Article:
Raymond Chan no longer a substantial shareholder in Harvest Court


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KUALA LUMPUR (Oct 17): Datuk Raymond Chan Boon Siew is no longer a substantial shareholder in Harvest Court Industries Bhd, having sold 3.7 million shares or a 1.32% stake via an open market transaction on Oct 16, at 21.7 sen a share.

Chan had been in the news due to the tussle for control of Harvest Court, between him and fellow Sabah businessman Datuk Eddie Chai. The latter had emerged with a 20.95% stake in the company earlier this year through Zenith City Investments Ltd, which remains Harvest Court’s biggest shareholder.

Chan was ousted as a director during Harvest Court’s annual general meeting in June, but has remained its chief executive officer. His ouster was believed to be due to Chai’s faction voting against his re-appointment to the board.

The war between Chan and Chai erupted in as early as May when Chan, through a Harvest Court’s announcement to Bursa Malaysia, alleged that Chai had told him that he [Chai] controls 33% to 34% of the company and was attempting to circumvent the mandatory general offer requirement, a claim which was vehemently denied by Chai.

The tussle escalated further in July when Harvest Court decided to take legal action against Zenith, Chai and 32 others, which the board had claimed held 33% or more in Harvest Court. Meanwhile, Chai, through Zenith, had sued Harvest Court and the directors, over the statement the company made to Bursa Malaysia that had carried Chan’s allegations.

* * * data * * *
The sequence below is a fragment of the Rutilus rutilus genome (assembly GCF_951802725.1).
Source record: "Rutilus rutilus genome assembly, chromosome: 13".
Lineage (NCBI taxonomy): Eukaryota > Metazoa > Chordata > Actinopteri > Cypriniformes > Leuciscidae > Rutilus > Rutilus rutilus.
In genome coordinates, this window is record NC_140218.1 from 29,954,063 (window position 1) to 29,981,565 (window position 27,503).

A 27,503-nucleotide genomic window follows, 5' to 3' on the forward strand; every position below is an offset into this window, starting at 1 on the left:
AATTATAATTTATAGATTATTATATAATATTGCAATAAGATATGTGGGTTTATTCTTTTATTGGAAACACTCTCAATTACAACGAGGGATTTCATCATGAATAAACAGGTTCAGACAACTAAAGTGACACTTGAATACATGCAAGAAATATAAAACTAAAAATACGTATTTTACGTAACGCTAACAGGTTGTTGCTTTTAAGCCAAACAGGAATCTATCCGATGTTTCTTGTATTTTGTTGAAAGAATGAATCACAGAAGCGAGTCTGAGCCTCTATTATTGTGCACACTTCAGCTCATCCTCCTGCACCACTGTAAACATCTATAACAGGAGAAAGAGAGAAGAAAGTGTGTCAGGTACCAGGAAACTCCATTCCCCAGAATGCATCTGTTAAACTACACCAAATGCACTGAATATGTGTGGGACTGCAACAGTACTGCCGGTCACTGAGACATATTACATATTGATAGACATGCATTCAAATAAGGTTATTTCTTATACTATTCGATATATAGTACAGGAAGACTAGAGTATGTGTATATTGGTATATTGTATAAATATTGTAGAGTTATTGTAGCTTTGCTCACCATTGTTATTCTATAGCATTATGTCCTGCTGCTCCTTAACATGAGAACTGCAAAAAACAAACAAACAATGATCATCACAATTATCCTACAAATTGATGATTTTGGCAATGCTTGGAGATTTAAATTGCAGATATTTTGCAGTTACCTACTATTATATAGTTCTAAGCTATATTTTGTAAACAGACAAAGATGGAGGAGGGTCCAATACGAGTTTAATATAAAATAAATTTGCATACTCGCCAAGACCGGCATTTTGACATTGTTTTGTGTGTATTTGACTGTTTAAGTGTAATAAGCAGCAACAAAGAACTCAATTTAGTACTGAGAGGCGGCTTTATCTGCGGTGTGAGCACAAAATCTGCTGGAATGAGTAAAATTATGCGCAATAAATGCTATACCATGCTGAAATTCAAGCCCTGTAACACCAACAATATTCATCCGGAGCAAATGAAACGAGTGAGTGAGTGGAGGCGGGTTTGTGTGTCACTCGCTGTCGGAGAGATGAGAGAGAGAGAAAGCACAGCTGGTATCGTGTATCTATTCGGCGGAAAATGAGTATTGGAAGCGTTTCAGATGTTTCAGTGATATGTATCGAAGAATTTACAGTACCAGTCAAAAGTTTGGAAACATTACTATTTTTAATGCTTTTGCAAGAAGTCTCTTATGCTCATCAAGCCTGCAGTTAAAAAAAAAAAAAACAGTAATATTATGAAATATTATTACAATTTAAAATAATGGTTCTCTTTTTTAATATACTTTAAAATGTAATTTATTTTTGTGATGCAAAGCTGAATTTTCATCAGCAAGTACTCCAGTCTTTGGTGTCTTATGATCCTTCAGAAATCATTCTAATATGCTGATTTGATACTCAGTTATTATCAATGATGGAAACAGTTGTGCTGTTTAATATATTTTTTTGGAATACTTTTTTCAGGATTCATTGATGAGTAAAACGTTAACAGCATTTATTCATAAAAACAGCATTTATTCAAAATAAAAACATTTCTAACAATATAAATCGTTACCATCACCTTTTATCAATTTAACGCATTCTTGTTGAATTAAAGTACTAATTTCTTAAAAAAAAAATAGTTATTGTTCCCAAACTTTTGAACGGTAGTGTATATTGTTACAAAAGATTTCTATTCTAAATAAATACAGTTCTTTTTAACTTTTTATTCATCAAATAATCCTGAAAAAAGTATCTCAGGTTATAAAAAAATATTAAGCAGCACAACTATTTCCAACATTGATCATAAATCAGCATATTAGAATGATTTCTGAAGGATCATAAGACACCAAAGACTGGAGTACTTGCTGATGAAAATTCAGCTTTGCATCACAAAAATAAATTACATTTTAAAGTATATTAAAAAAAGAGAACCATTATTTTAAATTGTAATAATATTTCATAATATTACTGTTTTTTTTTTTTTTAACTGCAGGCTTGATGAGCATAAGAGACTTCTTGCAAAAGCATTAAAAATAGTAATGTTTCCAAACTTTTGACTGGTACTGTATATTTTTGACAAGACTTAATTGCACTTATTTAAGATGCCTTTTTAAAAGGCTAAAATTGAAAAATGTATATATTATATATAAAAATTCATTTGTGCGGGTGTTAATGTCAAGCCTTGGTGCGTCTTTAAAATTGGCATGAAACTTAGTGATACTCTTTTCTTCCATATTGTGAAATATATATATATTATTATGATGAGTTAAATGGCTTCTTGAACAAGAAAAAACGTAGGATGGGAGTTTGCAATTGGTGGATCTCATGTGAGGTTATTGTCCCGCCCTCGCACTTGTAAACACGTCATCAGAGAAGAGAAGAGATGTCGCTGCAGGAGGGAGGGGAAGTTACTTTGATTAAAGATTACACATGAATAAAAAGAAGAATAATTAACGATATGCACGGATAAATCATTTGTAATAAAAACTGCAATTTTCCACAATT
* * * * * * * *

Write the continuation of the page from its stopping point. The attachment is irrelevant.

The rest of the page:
Harvest Court’s suit against Chai and 32 others was struck out by the Kuala Lumpur High Court on Aug 28, but the suit filed by Zenith against Harvest Court is still ongoing.

Harvest Court shares closed at 21.5 sen today, with a market capitalisation of RM60.4 million, a figure that is significantly lower than what the company was worth in 2012.

Just two years earlier, Harvest Court was in the limelight with the appointment of Prime Minister’s son Mohd Nazifuddin Najib as a director in October 2011. Mohd Nazifuddin had subsequently resigned in November 2011, barely a month after being appointed. But Harvest Court’s shares continued to surge to as high as RM1.50 in late 2012, before it began its downfall.